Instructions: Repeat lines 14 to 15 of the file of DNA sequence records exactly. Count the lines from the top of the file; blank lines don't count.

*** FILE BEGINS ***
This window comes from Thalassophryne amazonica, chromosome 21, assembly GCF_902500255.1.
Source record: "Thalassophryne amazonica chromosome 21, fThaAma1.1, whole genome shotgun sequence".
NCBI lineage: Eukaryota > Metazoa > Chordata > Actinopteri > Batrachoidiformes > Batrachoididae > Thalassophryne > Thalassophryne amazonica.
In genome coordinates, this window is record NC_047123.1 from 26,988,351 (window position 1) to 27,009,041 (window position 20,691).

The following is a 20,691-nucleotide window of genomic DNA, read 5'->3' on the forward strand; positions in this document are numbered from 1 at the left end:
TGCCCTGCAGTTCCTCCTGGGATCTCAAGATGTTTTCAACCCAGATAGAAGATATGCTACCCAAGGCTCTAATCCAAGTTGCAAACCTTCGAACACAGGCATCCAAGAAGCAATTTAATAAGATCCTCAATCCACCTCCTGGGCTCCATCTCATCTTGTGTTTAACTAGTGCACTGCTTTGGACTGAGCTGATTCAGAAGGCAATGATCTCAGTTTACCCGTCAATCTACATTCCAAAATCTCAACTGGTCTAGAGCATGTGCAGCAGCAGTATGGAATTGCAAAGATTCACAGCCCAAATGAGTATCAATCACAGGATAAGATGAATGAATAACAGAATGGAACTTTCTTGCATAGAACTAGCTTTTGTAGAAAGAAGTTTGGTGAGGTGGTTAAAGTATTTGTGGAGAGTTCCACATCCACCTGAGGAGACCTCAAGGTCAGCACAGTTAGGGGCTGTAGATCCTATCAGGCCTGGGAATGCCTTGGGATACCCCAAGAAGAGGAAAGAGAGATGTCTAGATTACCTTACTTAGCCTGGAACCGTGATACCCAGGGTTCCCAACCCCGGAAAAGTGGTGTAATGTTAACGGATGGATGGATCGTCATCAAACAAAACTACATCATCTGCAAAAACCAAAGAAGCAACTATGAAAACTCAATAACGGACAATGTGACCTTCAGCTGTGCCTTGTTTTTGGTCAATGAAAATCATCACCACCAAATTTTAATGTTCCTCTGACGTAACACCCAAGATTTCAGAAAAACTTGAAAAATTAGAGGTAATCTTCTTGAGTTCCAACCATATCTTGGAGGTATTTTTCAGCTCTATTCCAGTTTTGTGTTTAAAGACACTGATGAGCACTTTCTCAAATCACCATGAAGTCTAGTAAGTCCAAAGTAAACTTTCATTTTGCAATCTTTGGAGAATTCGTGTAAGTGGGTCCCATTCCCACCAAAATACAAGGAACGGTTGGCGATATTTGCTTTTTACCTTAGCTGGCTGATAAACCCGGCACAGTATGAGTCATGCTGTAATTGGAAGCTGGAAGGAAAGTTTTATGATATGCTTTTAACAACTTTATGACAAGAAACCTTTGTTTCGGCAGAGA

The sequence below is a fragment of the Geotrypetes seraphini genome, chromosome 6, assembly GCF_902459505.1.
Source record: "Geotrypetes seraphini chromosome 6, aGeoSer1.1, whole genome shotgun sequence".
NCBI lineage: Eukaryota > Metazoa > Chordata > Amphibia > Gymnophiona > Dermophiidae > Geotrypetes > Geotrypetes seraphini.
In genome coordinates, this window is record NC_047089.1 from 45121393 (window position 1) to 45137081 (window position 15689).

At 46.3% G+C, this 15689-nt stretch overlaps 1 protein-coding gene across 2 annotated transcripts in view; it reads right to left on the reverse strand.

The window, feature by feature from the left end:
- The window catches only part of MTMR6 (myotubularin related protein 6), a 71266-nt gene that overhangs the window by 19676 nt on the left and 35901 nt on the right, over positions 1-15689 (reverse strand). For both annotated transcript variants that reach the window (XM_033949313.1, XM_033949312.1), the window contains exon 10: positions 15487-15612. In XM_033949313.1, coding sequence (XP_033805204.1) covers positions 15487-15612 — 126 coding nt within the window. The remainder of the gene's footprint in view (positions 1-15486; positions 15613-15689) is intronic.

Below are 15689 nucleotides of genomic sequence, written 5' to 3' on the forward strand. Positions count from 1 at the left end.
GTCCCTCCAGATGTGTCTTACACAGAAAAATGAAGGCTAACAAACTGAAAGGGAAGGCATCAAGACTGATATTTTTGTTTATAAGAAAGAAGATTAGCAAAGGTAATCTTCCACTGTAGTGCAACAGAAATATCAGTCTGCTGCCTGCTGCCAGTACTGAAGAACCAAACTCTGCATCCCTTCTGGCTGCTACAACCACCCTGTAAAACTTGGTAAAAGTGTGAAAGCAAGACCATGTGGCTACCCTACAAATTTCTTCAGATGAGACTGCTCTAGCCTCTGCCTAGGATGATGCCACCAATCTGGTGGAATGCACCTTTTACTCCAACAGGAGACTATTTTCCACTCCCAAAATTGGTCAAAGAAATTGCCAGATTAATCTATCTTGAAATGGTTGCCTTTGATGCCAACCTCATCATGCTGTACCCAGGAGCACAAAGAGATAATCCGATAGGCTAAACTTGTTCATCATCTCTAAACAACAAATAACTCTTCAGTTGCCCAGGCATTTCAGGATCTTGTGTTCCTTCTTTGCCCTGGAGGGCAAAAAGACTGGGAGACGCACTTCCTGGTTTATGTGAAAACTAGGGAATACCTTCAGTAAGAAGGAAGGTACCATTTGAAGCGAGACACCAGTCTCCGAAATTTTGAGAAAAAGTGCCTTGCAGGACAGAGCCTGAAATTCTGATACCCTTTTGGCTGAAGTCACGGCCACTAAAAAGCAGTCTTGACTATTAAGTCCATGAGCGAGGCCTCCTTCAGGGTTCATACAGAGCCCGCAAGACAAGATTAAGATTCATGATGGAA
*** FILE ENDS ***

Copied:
Below are 15689 nucleotides of genomic sequence, written 5' to 3' on the forward strand. Positions count from 1 at the left end.
GTCCCTCCAGATGTGTCTTACACAGAAAAATGAAGGCTAACAAACTGAAAGGGAAGGCATCAAGACTGATATTTTTGTTTATAAGAAAGAAGATTAGCAAAGGTAATCTTCCACTGTAGTGCAACAGAAATATCAGTCTGCTGCCTGCTGCCAGTACTGAAGAACCAAACTCTGCATCCCTTCTGGCTGCTACAACCACCCTGTAAAACTTGGTAAAAGTGTGAAAGCAAGACCATGTGGCTACCCTACAAATTTCTTCAGATGAGACTGCTCTAGCCTCTGCCTAGGATGATGCCACCAATCTGGTGGAATGCACCTTTTACTCCAACAGGAGACTATTTTCCACTCCCAAAATTGGTCAAAGAAATTGCCAGATTAATCTATCTTGAAATGGTTGCCTTTGATGCCAACCTCATCATGCTGTACCCAGGAGCACAAAGAGATAATCCGATAGGCTAAACTTGTTCATCATCTCTAAACAACAAATAACTCTTCAGTTGCCCAGGCATTTCAGGATCTTGTGTTCCTTCTTTGCCCTGGAGGGCAAAAAGACTGGGAGACGCACTTCCTGGTTTATGTGAAAACTAGGGAATACCTTCAGTAAGAAGGAAGGTACCATTTGAAGCGAGACACCAGTCTCCGAAATTTTGAGAAAAAGTGCCTTGCAGGACAGAGCCTGAAATTCTGATACCCTTTTGGCTGAAGTCACGGCCACTAAAAAGCAGTCTTGACTATTAAGTCCATGAGCGAGGCCTCCTTCAGGGTTCATACAGAGCCCGCAAGACAAGATTAAGATTCATGATGGAA